Rachel Roberts – This is a Birthday Project
Sneaky through the window peering into a world of lanterns and birthday cards and garlands of multicoloured fun – Roberts is beautiful in her dress. Its a party. She vomits something out the window. Only some are invited in. There’s an awkward moment. Blank faced we are told to leave. the presents are left unwrapped. What is social horror? What is social expectation of when manners dissolve due to the hideous, awful truth that birthday parties just aren’t that much fun.

Rachel Weiner – Movement (Flesh/Body x Surface x Texture) + Light + Sound = Untitled Rred
Flesh in space, hard surfaces. Red shoes and a length of carpet. There is something formal and regal in Weiner as her body folds and arcs under light. There is something very scientific about this piece – the mathematical equation of what art/movement/spectacle could be. The result is strangely cold and formal. We are after all, up close and personal with a dancer (usually held aloft on stages in tu-tus) and now we are watching with critical cold eye. I yearn to find the heat or warmth in her.

Erica Brennan -Dythirambic
A mythical woman listens to water in search of a story. Soon she is joined by a tiny, jolly mushroom… trapped and frightened by the audience – her privacy is shattered and before too long an escape is futile. Instead she confesses love or an intensity towards a lover (in the form of a larger mushroom) that seems like love. It feels brave and confessional and classical – but more than that, it seems real. And seeming real is sometimes more potent than reality itself.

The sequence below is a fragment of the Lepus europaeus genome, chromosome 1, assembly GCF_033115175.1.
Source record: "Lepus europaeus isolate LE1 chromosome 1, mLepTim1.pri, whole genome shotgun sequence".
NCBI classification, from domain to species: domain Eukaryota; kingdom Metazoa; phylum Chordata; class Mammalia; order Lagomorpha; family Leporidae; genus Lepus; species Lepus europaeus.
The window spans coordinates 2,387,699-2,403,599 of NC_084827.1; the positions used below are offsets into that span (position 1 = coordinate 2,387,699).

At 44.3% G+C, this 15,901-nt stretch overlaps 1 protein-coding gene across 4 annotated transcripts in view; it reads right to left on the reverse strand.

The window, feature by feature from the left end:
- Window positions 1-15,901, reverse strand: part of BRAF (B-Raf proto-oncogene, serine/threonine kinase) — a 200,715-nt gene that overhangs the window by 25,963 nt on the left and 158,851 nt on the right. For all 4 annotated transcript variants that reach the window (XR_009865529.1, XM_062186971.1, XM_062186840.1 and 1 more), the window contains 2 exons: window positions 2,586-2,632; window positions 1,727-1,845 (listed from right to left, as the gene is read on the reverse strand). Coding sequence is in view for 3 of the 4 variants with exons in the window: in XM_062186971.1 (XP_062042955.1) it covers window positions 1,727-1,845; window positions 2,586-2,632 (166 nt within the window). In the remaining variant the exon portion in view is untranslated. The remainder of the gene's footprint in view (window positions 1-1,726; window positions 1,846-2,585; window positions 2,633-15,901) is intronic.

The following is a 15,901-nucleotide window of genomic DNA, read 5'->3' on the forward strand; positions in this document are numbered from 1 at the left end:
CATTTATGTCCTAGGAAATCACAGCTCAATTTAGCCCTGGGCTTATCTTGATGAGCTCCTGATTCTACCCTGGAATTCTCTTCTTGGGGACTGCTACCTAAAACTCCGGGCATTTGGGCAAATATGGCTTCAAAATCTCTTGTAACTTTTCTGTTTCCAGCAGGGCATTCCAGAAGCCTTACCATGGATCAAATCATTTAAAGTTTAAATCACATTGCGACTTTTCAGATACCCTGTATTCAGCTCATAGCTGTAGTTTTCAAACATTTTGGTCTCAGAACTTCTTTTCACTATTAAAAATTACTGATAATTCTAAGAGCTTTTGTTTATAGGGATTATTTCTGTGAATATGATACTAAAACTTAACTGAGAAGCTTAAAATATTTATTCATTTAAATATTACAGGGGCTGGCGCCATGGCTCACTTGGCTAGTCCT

Turning on the audience. Moxom turns on us. Turns us on. He turns on us by asking us to be the performer. some are given headsets. The headsets are turned on. (Thank you.) Moxom is a master puppeteer of flesh and mind as he makes direct request for action – the rest of the audience watches. I find myself kissing a stranger. jogging on teh spot. Drawing lines in chalk. Wearing a leather jacket. Trying to find my lover. I’m watching my fellow performers “will I do that soon?” I ask. Moxom instructs me. I willingly surrender. He thanks me. Examing permission and collision and emotion – actions are driving the performers. The audience making meaning when they can, if they want to . Are we free agents? What is the value of free will? Is there anything but synchronicity?

All interesting. All different. All unique. All fascinating. All in different stages of development of the ideas, images, questions…

The important thing to remember in the creation of a work – is that there is often no-end to the creative process (a horrible realization when dealing with a transient art form) – and the audience defines a performance as a performance. The artists are now probably trying not to think about their work- next up they are involved in the creation of Machine Atlas (Shopfront’s major project) and will revisit and refine their ideas when they are creatively topped up.

And I can’t wait to see more.

More about the ARTSLAB program can be found here.